Home / Blog / Industrial Services : The Operations and Maintenance Needs of Industrial Facilities

Operations and maintenance (O&M) combine to encompass the broad spectrum of services required to ensure performance of the functions for which a facility was designed and constructed. O&M are the decisions and actions regarding the control and upkeep of property and equipment as a plant cannot function at peak efficiency without proper maintenance. This includes measures directed toward scheduling, procedures, and systems control. It also covers optimization and execution of preventive, scheduled, routine, unscheduled, and predictive efforts intended to prevent equipment decline or failure. The goal here at Polaris is increasing your safety, reliability, and efficiency.

Fundamental Metrics for Ensuring Energy Efficiency

Practical O&M is an extremely cost-effective approach to ensuring energy efficiency, safety, and reliability. Inadequate support of energy-using systems is one of the leading causes of energy consumption in both the private sector and Federal government. Wasted energy from air, water, and steam leaks, uninsulated lines, inoperable or maladjusted controls, and other losses from poor maintenance are often enormous. Good maintenance methods can produce abundant energy conservation and should be viewed as a resource. Moreover, quality facility maintenance programs can often be established rapidly at comparatively moderate costs.

Indicators for Measuring Quality of O&M Effectiveness

Aside from reliability, O&M administrators are accountable for evaluating and implementing new technologies, tracking and reporting health and safety issues, expanding their programs, and controlling costs. To support these activities, we make O&M managers aware of the various indicators that can be used to measure the quality or effectiveness of an O&M program. Below are several key qualities that can be used to evaluate a good O&M company. While not all of these metrics apply to every situation, a good O&M business should use as many metrics as possible to better define deficiencies and publicize successes.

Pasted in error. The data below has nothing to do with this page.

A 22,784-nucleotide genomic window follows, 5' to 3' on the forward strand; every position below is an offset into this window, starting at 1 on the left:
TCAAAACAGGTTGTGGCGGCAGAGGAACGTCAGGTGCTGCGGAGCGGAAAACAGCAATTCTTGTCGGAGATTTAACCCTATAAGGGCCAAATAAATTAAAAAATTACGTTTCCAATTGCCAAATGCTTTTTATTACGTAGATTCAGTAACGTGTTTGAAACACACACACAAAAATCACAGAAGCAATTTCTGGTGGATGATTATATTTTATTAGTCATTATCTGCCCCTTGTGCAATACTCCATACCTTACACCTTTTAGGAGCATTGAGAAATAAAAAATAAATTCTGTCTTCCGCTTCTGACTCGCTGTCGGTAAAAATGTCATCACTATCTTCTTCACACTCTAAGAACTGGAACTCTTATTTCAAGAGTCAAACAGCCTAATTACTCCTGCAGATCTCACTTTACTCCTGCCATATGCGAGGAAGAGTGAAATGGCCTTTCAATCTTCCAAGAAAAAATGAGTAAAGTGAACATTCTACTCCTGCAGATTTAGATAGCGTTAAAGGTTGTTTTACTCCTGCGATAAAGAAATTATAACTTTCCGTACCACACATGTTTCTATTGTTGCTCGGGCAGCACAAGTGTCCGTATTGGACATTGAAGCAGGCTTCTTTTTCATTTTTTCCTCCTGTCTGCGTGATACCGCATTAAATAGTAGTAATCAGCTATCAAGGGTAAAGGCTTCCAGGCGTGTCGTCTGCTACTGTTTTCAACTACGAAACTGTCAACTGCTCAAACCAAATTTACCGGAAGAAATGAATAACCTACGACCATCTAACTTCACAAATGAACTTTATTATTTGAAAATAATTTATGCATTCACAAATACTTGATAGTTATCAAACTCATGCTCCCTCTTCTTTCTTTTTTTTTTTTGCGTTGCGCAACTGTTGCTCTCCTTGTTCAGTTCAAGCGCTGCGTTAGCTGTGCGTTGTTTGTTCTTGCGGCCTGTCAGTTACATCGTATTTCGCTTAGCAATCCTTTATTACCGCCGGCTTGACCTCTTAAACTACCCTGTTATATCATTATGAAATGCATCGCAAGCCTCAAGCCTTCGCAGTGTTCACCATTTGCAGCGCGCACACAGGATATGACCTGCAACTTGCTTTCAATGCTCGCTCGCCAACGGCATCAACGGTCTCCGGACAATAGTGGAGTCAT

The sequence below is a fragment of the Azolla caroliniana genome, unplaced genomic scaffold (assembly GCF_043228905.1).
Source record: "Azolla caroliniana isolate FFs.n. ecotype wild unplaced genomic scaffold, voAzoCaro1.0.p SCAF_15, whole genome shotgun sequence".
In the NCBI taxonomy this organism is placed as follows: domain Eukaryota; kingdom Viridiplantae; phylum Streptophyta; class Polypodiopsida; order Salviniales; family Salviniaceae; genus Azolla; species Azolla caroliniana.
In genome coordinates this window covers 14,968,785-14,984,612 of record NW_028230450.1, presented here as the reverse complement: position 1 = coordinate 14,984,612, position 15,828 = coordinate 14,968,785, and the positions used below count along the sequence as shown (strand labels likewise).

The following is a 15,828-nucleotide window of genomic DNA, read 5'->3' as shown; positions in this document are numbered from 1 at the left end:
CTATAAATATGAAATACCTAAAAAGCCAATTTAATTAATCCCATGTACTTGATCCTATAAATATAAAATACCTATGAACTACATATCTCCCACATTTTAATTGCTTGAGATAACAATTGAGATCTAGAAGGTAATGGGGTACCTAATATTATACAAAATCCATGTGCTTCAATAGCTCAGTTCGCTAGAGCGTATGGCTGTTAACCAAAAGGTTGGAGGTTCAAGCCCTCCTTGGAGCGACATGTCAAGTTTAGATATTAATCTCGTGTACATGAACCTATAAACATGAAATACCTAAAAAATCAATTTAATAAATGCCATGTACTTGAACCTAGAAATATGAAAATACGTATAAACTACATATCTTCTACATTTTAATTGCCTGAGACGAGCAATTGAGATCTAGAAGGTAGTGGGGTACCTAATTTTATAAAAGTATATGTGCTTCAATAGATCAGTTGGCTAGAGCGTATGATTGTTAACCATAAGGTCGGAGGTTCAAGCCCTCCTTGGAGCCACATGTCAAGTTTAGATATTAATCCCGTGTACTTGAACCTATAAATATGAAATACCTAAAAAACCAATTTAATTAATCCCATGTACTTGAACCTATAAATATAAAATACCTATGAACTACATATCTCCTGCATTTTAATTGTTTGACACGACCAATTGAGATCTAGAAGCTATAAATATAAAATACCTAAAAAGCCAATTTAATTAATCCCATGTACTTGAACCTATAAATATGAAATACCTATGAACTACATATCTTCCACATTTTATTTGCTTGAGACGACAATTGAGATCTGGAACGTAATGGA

• Environmental record. Enables tracking of non-compliant situations and discharge levels.
  • Inventory control. Provides an accurate accounting of spare parts as a critical component of controlling costs.
  • Energy use. A key indicator of possible degradation, the level of efficiency achieved, and equipment performance.
  • Safety record. Tracks number of loss-of-time incidents or reportable incidents to obtain an overall safety picture.
  • Overtime worked. Weekly or monthly overtime hours worked impacts economic, scheduling and workload implications.
  • Absentee rate. A high or varying absentee rate signals low worker morale and results in a significant economic impact.
  • Backlog of corrective maintenance. Indicates the effectiveness of predictive and preventive maintenance programs and workload issues.
  • Staff turnover. Hiring and training new employees incurs significant expenses. Other costs include those associated with errors caused by newly hired personnel that typically would not have made by experienced personnel.
  • Capacity factor. Measures actual operation compared to overall utilization process.
  • Work orders generated and closed out. Tracks work orders created and completed over time to allow managers to understand workloads better and schedule staff accordingly.

These metrics are useful in assessing effectiveness, and are also beneficial to O&M managers in cost justification of staff hiring, program modifications, and equipment purchases. At Polaris, we understand that proper O&M is crucial to maintaining the performance, achievement, and persistence of a high-quality industrial maintenance company.

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